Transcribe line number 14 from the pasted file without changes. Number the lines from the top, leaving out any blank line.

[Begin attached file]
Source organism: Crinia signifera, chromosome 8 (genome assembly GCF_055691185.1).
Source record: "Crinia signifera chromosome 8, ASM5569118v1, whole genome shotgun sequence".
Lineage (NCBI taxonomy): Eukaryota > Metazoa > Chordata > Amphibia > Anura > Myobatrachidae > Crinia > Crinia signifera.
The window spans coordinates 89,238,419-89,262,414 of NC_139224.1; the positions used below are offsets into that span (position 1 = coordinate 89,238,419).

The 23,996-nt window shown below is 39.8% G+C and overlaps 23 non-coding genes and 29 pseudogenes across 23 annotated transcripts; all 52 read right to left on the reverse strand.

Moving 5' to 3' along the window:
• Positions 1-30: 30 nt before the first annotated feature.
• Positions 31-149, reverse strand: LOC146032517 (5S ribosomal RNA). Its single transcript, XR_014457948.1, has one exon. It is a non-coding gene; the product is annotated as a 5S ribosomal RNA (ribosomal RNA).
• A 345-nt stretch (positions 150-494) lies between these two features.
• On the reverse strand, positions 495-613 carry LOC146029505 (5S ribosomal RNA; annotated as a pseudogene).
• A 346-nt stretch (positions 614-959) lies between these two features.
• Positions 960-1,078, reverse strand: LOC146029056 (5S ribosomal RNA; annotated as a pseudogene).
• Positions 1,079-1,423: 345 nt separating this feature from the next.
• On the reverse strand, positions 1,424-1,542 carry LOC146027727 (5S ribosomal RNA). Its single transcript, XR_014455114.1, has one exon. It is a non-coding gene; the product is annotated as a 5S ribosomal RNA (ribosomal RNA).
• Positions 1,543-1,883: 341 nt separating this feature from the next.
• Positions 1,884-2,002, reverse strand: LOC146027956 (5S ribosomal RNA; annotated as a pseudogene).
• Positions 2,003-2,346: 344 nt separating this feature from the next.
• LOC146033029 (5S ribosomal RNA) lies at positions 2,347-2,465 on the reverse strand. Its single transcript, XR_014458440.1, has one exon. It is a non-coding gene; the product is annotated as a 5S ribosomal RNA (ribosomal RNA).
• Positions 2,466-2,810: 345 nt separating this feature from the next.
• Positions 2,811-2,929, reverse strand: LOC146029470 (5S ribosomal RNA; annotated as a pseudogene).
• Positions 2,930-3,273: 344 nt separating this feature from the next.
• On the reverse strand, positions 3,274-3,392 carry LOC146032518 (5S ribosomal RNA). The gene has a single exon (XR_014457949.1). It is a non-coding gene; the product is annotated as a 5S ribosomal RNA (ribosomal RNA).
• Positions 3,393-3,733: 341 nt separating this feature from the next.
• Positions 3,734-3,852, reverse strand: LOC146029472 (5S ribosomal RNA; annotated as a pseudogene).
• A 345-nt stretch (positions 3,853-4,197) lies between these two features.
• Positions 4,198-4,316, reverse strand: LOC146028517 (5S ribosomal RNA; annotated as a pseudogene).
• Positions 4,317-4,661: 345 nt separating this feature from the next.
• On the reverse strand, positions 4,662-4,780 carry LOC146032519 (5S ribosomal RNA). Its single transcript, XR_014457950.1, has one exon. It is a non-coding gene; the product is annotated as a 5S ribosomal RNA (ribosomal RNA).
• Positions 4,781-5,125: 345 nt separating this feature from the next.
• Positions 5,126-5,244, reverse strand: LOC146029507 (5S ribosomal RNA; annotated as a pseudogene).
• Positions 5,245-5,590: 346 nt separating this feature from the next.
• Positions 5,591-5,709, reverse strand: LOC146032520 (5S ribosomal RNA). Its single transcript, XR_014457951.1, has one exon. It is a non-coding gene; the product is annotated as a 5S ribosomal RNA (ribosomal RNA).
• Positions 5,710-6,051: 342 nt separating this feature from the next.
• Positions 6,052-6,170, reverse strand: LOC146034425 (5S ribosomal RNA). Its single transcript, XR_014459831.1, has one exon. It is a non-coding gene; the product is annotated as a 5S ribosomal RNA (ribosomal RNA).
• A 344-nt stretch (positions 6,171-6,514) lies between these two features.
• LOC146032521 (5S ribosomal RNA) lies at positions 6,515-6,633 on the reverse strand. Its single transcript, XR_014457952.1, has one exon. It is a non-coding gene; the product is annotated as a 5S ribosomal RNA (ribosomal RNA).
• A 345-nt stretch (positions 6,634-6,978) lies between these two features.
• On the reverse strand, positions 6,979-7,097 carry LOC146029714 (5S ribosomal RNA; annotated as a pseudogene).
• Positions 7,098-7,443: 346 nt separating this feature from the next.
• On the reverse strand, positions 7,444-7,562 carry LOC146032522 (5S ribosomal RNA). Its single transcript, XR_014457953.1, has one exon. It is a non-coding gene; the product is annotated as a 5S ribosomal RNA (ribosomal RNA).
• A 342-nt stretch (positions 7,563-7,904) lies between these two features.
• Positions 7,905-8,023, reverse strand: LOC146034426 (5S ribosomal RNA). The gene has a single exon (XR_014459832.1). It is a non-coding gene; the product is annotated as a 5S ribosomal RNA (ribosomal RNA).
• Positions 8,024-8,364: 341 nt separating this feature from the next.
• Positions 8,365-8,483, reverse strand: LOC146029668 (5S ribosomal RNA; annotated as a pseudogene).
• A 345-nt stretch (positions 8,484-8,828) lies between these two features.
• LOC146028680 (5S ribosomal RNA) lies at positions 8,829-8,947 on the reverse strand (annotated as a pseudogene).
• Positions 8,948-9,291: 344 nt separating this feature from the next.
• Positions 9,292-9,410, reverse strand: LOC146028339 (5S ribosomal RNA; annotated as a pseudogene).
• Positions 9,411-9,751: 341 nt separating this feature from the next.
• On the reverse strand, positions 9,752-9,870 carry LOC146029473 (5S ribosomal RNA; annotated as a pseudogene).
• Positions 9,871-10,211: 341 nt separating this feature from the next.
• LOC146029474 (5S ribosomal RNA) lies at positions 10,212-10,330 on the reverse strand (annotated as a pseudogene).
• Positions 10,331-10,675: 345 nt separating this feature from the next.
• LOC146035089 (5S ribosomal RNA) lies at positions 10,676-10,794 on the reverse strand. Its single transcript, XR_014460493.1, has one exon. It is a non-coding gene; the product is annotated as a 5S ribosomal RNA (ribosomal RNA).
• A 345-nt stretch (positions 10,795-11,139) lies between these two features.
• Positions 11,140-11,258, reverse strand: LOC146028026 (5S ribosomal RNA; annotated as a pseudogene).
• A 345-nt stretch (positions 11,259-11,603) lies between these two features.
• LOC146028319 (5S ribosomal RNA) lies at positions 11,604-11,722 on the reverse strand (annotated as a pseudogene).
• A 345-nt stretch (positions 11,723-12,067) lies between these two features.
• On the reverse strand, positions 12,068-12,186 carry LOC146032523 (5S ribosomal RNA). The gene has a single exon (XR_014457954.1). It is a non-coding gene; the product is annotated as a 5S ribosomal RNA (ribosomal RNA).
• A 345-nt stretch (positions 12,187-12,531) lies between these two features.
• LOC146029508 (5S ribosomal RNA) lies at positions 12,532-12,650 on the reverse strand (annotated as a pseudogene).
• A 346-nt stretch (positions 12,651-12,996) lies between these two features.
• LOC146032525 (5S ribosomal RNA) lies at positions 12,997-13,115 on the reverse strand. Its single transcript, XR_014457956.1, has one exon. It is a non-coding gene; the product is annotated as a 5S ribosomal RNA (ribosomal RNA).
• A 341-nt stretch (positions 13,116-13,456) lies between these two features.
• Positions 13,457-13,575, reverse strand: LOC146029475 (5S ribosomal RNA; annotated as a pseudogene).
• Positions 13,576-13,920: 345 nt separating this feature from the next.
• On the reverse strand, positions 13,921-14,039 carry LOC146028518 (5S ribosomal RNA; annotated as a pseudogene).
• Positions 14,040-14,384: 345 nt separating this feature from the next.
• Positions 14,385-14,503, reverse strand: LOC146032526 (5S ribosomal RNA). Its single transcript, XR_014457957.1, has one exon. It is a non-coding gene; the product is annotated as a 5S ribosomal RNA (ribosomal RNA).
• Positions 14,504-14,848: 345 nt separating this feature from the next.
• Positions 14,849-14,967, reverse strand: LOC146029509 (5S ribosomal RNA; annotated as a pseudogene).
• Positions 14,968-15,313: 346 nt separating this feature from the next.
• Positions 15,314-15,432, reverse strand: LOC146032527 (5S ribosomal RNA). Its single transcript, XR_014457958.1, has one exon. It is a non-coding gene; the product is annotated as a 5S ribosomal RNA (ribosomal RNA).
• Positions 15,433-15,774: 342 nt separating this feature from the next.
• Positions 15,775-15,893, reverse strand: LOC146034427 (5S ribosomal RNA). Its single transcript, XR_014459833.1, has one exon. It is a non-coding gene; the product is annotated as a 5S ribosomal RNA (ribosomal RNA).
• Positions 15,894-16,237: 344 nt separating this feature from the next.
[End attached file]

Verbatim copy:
• On the reverse strand, positions 1,424-1,542 carry LOC146027727 (5S ribosomal RNA). Its single transcript, XR_014455114.1, has one exon. It is a non-coding gene; the product is annotated as a 5S ribosomal RNA (ribosomal RNA).